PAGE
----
Did Internet Make Me Stupid?
Working in a coffee bar gives me the advantage of having access to many different newspapers. In quiet hours I try to read several articles from at least three newspapers in order to get a more balanced view of what’s happening globally. The last weeks though, there was one name in particular that sprung to mind: Nicholas Carr.
As a student New Media, I was attracted to the title which often contained the word Internet and I ended up reading a number of articles on this celebrity. Internet makes you stupid, was the message. We apparently can no longer keep our focus for more than an hour due to the multitasking we’re so used to on the Internet. One of my friends drew some attention to the fact that it was logic the papers would discuss this article as Internet was one of newspaper’s biggest competitors, nevertheless, from that moment on I kept on wondering if this case would apply to me.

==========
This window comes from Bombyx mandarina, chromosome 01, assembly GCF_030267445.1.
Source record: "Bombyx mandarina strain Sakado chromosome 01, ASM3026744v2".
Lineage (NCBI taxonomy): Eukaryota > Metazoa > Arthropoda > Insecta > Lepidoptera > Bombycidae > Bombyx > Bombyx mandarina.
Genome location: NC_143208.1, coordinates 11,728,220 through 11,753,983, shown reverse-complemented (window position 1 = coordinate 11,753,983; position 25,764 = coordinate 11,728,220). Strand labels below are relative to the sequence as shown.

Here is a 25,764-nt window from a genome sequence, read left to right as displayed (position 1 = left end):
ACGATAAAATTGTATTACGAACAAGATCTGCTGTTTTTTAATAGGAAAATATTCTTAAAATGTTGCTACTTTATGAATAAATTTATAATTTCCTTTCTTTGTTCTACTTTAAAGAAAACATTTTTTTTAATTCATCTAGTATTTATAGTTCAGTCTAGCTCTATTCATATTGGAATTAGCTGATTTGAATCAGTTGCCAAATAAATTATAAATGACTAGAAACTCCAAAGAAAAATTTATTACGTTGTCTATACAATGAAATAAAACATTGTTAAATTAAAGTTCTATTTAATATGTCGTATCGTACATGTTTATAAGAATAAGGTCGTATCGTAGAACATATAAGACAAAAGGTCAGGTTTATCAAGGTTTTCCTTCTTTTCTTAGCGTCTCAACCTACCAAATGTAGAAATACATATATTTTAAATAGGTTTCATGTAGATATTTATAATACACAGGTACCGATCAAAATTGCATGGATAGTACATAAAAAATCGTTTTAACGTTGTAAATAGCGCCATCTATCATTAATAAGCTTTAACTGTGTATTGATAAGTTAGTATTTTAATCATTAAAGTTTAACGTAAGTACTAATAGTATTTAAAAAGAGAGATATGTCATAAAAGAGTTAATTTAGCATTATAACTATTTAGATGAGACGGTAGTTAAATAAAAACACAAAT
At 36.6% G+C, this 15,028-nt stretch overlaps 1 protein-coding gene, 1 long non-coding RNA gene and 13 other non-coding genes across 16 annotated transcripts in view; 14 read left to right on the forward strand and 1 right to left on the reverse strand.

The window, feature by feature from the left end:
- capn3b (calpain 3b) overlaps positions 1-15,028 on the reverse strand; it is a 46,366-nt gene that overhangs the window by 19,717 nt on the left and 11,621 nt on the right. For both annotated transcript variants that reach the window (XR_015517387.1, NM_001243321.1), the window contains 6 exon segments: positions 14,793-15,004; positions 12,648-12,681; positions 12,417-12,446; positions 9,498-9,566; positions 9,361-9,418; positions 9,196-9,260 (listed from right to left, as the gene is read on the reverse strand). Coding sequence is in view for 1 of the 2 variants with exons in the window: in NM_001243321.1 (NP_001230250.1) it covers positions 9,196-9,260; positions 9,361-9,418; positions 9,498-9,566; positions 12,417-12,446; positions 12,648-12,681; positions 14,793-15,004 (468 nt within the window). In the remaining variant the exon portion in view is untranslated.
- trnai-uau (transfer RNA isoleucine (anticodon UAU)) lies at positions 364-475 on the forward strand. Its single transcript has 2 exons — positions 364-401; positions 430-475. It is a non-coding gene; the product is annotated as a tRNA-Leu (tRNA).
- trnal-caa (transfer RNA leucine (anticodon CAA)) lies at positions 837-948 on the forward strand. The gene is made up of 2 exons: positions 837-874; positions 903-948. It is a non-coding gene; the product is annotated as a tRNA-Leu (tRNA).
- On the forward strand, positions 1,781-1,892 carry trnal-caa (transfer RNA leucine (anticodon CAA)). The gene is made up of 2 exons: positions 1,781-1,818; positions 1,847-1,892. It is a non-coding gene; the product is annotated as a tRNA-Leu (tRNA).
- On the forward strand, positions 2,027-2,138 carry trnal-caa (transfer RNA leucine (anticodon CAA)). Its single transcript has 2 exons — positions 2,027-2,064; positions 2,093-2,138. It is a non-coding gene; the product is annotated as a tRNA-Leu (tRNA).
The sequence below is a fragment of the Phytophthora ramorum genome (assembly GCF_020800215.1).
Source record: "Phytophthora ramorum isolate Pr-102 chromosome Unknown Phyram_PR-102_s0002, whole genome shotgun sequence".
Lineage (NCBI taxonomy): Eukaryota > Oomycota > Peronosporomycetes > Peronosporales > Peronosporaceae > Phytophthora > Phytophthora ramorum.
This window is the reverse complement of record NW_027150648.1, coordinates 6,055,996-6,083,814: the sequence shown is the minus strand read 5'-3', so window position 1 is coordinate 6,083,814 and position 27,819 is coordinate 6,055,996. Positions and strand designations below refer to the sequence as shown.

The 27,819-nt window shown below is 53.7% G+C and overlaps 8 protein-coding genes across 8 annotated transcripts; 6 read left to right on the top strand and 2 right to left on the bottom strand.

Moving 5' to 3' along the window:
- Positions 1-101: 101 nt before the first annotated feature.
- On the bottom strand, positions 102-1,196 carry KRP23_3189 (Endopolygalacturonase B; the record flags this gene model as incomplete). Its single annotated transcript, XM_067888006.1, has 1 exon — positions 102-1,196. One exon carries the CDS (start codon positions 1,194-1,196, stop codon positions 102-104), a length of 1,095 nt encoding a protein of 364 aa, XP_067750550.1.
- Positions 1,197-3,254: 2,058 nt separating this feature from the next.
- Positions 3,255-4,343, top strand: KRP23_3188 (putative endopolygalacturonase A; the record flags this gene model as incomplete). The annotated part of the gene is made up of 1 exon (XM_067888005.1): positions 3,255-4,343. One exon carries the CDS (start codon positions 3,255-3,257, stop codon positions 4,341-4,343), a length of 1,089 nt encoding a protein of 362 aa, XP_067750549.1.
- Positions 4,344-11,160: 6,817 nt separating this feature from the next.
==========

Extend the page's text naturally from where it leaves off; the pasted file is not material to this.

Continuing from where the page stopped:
The shocking conclusion of this all was that I indeed couldn’t remember the last time I’d read a book! All the attempts I had made during the last year resulted in well… nothing really. Carr seemed to have made his point, multitasking seemed to have slipped into my system without noticing and replaced concentration. Then I started thinking that it wasn’t necessarily the fact that I couldn’t concentrate for longer than an hour, moreover that my social life was a lot more hectic and bustling than it was a few years ago. When I have to, I can still set myself to it and focus. Isn’t it a bit blunt to state that we simply get ‘stupid’ from Internet? By stating this, people will automatically start thinking that they indeed don’t read books anymore and multitask a lot more. As a result agreeing with Carr that the Internet does indeed make you stupid. But even if there was a change of mind, what does it really matter? If I remember well, Marshall Mc Luhan already put forward the idea that new media are much more than innocent means to communicate and that they can change our world view1. That certainly counts for the Internet.
So even if the Internet did change our minds, we should ask ourselves if that’s really a problem. Shouldn’t we think of it more as an evolutionary shift that we should accept, take advantage of and work with instead of trying to counteract and criticize?
- in: Lister, M et. al. (2003) New Media A Critical introduction. Routledge, Oxon [↩]